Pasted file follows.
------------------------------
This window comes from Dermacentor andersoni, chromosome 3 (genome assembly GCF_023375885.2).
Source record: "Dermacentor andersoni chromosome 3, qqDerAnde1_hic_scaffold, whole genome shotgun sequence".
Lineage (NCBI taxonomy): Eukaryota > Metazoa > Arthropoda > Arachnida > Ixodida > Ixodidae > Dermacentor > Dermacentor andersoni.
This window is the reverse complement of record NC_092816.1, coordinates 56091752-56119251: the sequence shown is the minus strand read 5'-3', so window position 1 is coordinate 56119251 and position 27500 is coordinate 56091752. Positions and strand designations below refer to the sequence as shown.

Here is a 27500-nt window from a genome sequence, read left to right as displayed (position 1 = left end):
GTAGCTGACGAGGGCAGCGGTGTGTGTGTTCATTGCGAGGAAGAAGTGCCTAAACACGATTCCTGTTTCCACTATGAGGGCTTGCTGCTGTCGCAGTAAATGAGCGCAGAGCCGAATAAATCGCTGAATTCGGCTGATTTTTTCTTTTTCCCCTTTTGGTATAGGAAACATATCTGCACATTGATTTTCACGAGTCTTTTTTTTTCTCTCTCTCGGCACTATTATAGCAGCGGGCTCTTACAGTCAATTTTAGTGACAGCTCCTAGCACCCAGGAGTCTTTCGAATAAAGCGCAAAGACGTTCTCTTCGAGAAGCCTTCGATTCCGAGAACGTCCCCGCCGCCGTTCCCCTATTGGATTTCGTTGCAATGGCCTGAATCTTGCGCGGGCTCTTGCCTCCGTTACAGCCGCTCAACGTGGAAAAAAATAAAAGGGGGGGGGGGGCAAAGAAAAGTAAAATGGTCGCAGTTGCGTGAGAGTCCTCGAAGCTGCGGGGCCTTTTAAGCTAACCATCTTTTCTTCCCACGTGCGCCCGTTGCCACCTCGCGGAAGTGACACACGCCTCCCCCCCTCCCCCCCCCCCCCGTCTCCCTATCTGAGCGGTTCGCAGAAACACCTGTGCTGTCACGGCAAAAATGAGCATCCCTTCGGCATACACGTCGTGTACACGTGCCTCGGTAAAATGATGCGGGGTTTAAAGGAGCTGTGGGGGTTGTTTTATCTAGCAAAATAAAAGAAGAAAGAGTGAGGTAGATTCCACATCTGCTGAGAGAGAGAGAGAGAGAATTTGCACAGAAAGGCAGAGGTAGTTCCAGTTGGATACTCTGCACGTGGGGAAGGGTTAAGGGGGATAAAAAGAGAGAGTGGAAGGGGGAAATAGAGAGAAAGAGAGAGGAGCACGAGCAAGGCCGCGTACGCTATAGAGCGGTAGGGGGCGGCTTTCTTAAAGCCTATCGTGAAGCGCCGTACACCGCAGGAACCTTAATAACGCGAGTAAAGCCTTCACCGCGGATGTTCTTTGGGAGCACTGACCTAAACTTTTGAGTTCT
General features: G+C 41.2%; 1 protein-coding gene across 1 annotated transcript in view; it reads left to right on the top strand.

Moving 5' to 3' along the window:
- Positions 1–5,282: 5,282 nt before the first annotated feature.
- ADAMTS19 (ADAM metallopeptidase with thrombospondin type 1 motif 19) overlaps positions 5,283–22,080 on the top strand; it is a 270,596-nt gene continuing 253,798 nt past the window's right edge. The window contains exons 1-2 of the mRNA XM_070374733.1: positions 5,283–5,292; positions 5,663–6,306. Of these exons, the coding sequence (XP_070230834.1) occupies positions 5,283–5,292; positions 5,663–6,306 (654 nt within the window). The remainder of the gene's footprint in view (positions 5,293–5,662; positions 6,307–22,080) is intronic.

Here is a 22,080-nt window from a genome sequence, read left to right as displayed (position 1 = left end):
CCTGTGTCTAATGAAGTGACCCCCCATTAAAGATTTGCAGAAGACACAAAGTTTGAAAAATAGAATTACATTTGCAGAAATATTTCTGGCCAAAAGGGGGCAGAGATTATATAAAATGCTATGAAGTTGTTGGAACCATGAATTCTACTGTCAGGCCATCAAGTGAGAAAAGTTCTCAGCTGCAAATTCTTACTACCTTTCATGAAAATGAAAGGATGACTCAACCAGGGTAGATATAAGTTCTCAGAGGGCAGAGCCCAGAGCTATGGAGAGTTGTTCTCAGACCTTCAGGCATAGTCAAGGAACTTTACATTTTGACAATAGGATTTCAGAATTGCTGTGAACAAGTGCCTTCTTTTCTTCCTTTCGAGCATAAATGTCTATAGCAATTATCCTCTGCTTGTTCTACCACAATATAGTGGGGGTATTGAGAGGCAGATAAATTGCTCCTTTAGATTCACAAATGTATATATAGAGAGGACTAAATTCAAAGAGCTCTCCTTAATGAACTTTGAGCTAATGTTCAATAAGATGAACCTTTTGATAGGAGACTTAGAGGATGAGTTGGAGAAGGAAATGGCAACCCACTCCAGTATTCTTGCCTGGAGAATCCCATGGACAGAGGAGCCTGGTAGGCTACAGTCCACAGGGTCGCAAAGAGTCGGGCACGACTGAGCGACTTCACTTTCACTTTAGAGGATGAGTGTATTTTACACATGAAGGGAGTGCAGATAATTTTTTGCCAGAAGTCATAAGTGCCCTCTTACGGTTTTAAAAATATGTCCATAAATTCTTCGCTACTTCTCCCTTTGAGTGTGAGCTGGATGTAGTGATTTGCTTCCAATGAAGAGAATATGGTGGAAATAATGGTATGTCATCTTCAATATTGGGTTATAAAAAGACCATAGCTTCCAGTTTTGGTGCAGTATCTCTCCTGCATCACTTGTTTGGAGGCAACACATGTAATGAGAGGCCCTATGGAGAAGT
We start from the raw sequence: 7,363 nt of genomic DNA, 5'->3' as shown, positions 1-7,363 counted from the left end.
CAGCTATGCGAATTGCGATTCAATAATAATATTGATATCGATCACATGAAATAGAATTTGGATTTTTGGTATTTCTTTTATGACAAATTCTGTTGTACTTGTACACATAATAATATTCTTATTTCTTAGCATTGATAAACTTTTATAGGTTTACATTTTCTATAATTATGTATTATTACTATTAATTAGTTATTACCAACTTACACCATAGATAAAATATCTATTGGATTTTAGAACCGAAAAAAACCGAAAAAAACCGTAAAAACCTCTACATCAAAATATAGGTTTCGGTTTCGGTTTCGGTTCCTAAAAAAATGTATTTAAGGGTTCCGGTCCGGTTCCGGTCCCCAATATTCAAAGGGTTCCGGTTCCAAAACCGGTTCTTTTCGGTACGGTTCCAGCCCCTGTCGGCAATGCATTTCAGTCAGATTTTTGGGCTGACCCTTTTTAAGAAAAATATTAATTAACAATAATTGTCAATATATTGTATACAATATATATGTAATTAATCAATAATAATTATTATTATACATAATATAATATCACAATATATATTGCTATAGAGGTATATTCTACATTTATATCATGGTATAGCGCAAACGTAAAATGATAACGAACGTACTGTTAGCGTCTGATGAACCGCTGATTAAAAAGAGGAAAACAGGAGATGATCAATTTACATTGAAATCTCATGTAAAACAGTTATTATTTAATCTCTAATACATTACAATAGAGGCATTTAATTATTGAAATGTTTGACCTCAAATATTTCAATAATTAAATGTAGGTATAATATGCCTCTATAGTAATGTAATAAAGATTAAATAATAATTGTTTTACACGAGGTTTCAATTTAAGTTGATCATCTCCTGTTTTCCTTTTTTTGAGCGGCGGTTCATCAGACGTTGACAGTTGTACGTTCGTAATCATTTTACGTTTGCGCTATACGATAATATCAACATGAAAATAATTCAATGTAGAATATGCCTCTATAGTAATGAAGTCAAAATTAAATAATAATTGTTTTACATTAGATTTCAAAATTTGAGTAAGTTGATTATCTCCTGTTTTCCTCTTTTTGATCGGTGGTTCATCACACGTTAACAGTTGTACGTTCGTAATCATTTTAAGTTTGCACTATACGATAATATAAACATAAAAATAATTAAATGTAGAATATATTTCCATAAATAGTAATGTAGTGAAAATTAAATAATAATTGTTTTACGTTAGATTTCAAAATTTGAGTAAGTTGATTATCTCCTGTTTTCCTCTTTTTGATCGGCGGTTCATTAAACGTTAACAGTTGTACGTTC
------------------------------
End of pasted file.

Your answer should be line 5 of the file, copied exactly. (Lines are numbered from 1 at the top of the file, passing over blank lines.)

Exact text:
Here is a 27500-nt window from a genome sequence, read left to right as displayed (position 1 = left end):